The CRE refi market is tough as anyone in the business knows at this point. But the dual explanation of interest rates being high and many lenders — banks in particular — tightening standards and even pulling back from the markets is still fuzzy.

CRED iQ did some data analysis to get a better numeric understanding of at least one mechanism in place based on the Secured Overnight Financing Rate (SOFR). Rather than looking at a rate range the Federal Reserve sets for the federal funds rate, this is “a broad measure of the cost of borrowing cash overnight collateralized by Treasury securities,” as the Federal Reserve Bangk of New York explains. Unlike the old LIBOR measure, the data is based on collected transaction costs and not self-reported numbers that banks could manipulate for gain.

The firm mentioned that floating rate CRE loans are a challenge when interest rates are rising, which makes sense. Unless an investor, developer, owner, or operator has planned ahead, the increasing rate tide means a good chance that whatever floating rate a plan has anticipated won’t be enough.

“CRED iQ’s report on Floating loans revealed that ~44% of floating rate loans with near term expirations will see rate cap agreements expiring before those loans mature,” the firm said. “Based on SOFR data posted by the Federal Reserve Bank of New York, its apparent the rise in SOFR is having a dramatic effect on pending floating rate loan maturities.”

A reminder that correlations aren’t the same as causations. Two sets of data can trend in the same direction and still not entirely or even partially cause one another’s movements. CRED iQ did find many apparent relationships in lending and SOFR. They found “effects of the rising interest rate environment when analyzing Fannie Mae floating rate issuance, including the aggregate Average Original Note Rate, Average Loan Scheduled Interest Due, and how these metrics vary by Seller.”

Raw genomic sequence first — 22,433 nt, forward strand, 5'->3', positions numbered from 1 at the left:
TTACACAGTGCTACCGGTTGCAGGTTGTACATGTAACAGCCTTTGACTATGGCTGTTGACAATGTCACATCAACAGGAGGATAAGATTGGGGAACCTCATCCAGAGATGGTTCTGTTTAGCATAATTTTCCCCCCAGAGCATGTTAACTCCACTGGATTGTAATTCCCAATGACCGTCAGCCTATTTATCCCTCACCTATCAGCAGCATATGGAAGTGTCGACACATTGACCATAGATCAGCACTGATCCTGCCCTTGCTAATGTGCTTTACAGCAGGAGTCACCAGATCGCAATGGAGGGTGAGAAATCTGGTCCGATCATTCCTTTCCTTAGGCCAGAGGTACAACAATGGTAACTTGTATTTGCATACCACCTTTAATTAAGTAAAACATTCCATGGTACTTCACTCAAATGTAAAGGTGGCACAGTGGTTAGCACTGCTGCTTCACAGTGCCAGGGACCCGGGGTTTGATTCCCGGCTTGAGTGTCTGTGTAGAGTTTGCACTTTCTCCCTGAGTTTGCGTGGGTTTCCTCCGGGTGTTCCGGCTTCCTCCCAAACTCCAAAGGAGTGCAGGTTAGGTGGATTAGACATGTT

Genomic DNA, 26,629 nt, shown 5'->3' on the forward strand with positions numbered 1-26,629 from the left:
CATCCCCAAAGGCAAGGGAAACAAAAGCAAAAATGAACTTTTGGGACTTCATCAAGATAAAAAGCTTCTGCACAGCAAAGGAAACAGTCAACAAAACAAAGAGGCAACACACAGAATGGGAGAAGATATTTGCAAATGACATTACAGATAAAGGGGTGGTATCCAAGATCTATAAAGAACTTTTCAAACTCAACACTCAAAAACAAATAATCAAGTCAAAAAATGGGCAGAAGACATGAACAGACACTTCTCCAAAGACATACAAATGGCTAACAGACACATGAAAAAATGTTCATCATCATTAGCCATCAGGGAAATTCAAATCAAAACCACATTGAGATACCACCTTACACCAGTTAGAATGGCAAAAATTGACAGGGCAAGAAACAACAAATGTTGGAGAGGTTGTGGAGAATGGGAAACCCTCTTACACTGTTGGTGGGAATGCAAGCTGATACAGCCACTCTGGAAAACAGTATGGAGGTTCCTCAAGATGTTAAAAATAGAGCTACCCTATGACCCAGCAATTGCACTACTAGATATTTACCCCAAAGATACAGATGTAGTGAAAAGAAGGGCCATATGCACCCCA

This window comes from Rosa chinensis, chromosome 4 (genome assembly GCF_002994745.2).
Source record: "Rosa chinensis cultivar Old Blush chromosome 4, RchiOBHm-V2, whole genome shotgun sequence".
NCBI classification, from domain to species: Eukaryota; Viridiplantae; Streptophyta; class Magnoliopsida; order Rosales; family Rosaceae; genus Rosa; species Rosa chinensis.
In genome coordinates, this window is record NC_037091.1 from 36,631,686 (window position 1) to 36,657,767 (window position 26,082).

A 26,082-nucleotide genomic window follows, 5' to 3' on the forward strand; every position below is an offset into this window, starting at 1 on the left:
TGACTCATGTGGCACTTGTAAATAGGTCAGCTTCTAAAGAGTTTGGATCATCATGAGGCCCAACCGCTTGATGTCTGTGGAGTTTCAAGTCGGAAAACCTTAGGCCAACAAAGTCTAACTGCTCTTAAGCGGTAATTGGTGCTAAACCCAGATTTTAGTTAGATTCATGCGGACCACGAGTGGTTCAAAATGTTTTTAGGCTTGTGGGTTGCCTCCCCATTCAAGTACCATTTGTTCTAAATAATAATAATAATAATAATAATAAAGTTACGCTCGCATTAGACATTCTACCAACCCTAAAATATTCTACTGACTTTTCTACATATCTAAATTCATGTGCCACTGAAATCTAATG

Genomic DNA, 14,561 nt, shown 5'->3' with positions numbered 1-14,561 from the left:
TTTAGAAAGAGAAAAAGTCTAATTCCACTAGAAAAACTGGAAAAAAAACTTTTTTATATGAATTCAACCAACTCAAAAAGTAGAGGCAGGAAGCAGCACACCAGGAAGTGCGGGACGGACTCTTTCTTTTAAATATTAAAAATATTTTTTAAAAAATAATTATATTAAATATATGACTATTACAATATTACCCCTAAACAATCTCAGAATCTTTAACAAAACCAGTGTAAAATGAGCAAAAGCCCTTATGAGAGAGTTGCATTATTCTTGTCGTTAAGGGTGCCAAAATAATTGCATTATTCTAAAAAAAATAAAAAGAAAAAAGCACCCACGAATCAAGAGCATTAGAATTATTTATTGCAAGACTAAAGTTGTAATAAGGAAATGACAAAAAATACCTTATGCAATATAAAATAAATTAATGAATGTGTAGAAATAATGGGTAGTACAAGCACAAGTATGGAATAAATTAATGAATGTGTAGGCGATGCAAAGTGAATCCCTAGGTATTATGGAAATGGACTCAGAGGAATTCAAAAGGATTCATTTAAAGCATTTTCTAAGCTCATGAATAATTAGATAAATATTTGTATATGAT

“When analyzing the trailing twelve-month (TTM) data, it’s evident that the average interest due on Fannie Mae loans has surged by over 280%,” CRED iQ wrote. “This surge is exerting substantial pressure on Debt Service Coverage Ratio (DSCR) and Loan-to-Value (LTV) ratios for these properties.” If rates jump on a floating rate loan, then more money goes into rent-taking with less available to improve DSCR and lower property values increasing LTV.

Keep in mind that there are other influences, like rising yields for Treasurys. They serve as gauges for safe returns to help determine risk-adjusted management. The short end of the Treasurys are over 5.5% yields. A 1-year on Monday, September 25 is 5.46% The 10-year is 4.44. Investors want a substantial return to walk away from a safe investment. And BlackRock, the largest asset manager, thinks that rates will continue high and could keep climbing from 16-year highs.